Mirror of Zen Blog

The Funeral and Cremation of Mu In Sunim

The funeral ceremony and cremation of Venerable Mu In Sunim, a Dharma brother gone too soon. The coffin is carried up a mountain path that Mu In Sunim and I walked together just back in November — then it was brown mountain dirt and autumnal leaves; now, it is wet green grasses juiced up on rain, and mud. His box is carried the same path we walked together, talking together and mostly not talking together.

The “memorial prayer” is chanted by Hyon Muk Sunim, who was the longtime Chief Monk of the Soen Won (the Zen Hall, Jap.: Zendō) during all of the years I trained there — back and forth for Kyol Ches from 2002 to 2016. A great monk.

His chanting is especially sincere and soulful — it sometimes brought tears to my eyes during our daily “sashi majji” (사시 마지) chanting. Even if you don’t understand Korean, it’s worth a listen to this precious bodhisattva-emotion rolling through (16:45 – 24:15).

송광사 포교국장 무인스님 다비식(송광사 연화대)23.5.6

I was experiencing this funeral ceremony through a YouTube video which Songgwang Sah TV uploaded just today. I was watching the video while traveling on the train between two cities when, all of a sudden, my phone registered an incoming KakaoTalk message from my old friend Boep Ung Sunim, who lives on that mountain and was present in the funeral ceremony video. He and I exchange messages maybe twice or three times per year, maximum. Yet today, how it that he messages me in the very same moment when I am watching a pre-recorded video of him and all of the monks honoring Mu In Sunim at an outdoor funeral ceremony and cremation in the hills above Songgwang Sah several days ago?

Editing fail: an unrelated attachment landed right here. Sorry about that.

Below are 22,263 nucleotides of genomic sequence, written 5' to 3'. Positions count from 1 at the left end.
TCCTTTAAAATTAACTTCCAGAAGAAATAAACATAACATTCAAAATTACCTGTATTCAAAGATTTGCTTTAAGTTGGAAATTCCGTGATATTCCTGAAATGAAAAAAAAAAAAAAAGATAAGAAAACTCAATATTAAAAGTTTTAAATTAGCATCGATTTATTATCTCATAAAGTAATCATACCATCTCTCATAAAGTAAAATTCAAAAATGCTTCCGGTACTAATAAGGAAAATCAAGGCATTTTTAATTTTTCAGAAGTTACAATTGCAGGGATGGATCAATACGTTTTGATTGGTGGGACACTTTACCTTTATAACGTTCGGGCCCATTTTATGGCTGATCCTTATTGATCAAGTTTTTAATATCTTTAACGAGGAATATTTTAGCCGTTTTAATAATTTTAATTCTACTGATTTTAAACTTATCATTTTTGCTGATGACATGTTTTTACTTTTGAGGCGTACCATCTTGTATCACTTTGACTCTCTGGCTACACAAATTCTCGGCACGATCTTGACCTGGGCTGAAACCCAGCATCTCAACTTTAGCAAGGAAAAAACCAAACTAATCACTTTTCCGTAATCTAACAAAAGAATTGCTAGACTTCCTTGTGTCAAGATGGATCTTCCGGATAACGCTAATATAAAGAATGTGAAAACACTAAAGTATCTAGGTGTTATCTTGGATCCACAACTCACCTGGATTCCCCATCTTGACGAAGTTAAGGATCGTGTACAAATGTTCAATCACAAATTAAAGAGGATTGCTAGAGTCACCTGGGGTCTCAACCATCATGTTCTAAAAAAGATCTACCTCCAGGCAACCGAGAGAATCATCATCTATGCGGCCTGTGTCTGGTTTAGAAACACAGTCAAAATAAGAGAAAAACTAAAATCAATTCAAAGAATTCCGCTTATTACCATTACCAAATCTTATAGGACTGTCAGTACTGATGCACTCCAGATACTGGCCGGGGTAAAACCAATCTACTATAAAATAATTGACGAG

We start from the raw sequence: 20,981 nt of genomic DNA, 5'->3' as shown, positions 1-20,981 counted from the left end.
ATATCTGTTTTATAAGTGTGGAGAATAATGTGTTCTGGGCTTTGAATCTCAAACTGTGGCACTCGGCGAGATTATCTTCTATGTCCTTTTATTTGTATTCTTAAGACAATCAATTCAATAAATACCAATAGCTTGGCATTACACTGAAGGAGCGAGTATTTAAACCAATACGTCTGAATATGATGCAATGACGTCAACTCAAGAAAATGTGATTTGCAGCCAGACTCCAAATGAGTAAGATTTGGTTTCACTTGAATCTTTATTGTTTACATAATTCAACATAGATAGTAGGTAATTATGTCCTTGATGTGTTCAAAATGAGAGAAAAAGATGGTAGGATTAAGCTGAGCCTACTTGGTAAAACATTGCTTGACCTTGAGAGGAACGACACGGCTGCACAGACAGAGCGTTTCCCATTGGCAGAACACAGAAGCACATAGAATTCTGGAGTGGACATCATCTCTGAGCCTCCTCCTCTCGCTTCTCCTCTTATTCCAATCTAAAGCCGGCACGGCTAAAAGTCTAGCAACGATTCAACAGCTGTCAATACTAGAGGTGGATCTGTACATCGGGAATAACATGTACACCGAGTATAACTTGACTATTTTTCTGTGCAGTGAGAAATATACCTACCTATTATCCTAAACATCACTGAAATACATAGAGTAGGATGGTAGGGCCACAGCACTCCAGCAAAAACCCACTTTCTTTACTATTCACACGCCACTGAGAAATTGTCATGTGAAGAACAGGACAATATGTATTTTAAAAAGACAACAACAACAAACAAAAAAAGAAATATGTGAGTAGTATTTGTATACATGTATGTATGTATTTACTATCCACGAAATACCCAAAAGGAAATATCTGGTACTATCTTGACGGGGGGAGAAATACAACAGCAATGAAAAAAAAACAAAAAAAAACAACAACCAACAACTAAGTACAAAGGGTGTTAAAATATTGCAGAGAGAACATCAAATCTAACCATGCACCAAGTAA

We exchanged a few messages, as Sunim seemed to be in a pensive state of mind. Nothing heavy, but also had great affection for Mu In Sunim. Sunim reminded me that during several of the retreat seasons together at legendary Bong Am Sah Temple around 2008-2011, we spent several seasons with Mu In Sunim. Sunim reminded me that he had nicknamed us “the three musketeers“ because we three had a very similar maverick character or sense of humor, and were known for that in the retreat. (I forget all these things over the years, or was unaware.) Boep Ung Sunim said that during the funeral ceremony, when he looked at the memorial portrait of Mu In Sunim on the altar, these memories of “the three musketeers“ came to mind, and he thought about me, so then he thought to message.

So endlessly fascinating how these wisps and tendrils of memory and action, of coming and going, of a filmed image being viewed of a person at that time, having a memory of you and the person whose ephemeral life they are memorializing, at the same time, while you are watching it… It boggles the mind.

Here is one of the saddest possible photos in monastic culture: a saddened Teacher sending off his student early with a bow. The Songgwang Sah Patriarch Hyon Bong Sunim offering incense at the memorial altar for Mu In Sunim, someone who he raised in the monastic life for 25 years — the lifetime of a real son:

The senior-most monks offer incense:

The lecturer and precepts teacher (with Boep Ung Sunim) offer flowers to the funeral pyre, and bow:

Less than one week ago, these people – – Mu In Sunim‘s friends and Dharma-family – – were having lunch with him. Bright-eyed, always jovial, humorous, attentive, and committed passionately to the Dharma (and to Songgwang Sah), in a large fleshly package of mirth and generosity. Now he exists only as a hot, crispy amber cooling in the late spring drizzle. And so it goes with us all. As Zen Master Seung Sahn said, “Before you were born, you were zero; now, you are 1; after you die, again becomes zero. So, 0 = 1, 1 = 0.”

A je! A je! Bara aje! Barasam gaté! Bodhi svahā!

Share this on:

Related Posts: